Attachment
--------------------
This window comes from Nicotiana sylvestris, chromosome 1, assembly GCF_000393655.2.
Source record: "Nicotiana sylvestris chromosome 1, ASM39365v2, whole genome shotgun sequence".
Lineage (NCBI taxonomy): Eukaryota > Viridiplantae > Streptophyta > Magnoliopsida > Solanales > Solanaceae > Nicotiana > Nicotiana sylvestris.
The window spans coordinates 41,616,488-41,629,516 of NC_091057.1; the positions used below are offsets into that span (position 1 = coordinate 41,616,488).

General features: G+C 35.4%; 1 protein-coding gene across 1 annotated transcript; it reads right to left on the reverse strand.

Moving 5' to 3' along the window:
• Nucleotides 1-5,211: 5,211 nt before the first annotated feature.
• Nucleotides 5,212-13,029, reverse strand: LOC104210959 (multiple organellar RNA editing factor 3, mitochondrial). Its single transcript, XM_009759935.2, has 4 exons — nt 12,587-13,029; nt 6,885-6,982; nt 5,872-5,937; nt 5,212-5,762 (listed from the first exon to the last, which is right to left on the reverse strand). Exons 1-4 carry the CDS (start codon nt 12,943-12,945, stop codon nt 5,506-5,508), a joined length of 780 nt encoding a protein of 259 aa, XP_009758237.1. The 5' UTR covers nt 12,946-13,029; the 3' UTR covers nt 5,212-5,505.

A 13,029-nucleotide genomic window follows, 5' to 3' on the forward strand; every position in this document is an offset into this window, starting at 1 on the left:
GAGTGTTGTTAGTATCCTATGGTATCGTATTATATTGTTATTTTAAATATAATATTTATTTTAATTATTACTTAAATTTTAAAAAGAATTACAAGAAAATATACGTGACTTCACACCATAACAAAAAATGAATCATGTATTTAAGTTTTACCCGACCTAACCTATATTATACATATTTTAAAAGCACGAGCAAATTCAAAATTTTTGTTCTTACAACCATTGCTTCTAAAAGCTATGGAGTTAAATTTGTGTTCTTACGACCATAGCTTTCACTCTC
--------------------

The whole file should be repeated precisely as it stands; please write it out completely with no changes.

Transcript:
This window comes from Nicotiana sylvestris, chromosome 1, assembly GCF_000393655.2.
Source record: "Nicotiana sylvestris chromosome 1, ASM39365v2, whole genome shotgun sequence".
Lineage (NCBI taxonomy): Eukaryota > Viridiplantae > Streptophyta > Magnoliopsida > Solanales > Solanaceae > Nicotiana > Nicotiana sylvestris.
The window spans coordinates 41,616,488-41,629,516 of NC_091057.1; the positions used below are offsets into that span (position 1 = coordinate 41,616,488).

General features: G+C 35.4%; 1 protein-coding gene across 1 annotated transcript; it reads right to left on the reverse strand.

Moving 5' to 3' along the window:
• Nucleotides 1-5,211: 5,211 nt before the first annotated feature.
• Nucleotides 5,212-13,029, reverse strand: LOC104210959 (multiple organellar RNA editing factor 3, mitochondrial). Its single transcript, XM_009759935.2, has 4 exons — nt 12,587-13,029; nt 6,885-6,982; nt 5,872-5,937; nt 5,212-5,762 (listed from the first exon to the last, which is right to left on the reverse strand). Exons 1-4 carry the CDS (start codon nt 12,943-12,945, stop codon nt 5,506-5,508), a joined length of 780 nt encoding a protein of 259 aa, XP_009758237.1. The 5' UTR covers nt 12,946-13,029; the 3' UTR covers nt 5,212-5,505.

A 13,029-nucleotide genomic window follows, 5' to 3' on the forward strand; every position in this document is an offset into this window, starting at 1 on the left:
GAGTGTTGTTAGTATCCTATGGTATCGTATTATATTGTTATTTTAAATATAATATTTATTTTAATTATTACTTAAATTTTAAAAAGAATTACAAGAAAATATACGTGACTTCACACCATAACAAAAAATGAATCATGTATTTAAGTTTTACCCGACCTAACCTATATTATACATATTTTAAAAGCACGAGCAAATTCAAAATTTTTGTTCTTACAACCATTGCTTCTAAAAGCTATGGAGTTAAATTTGTGTTCTTACGACCATAGCTTTCACTCTC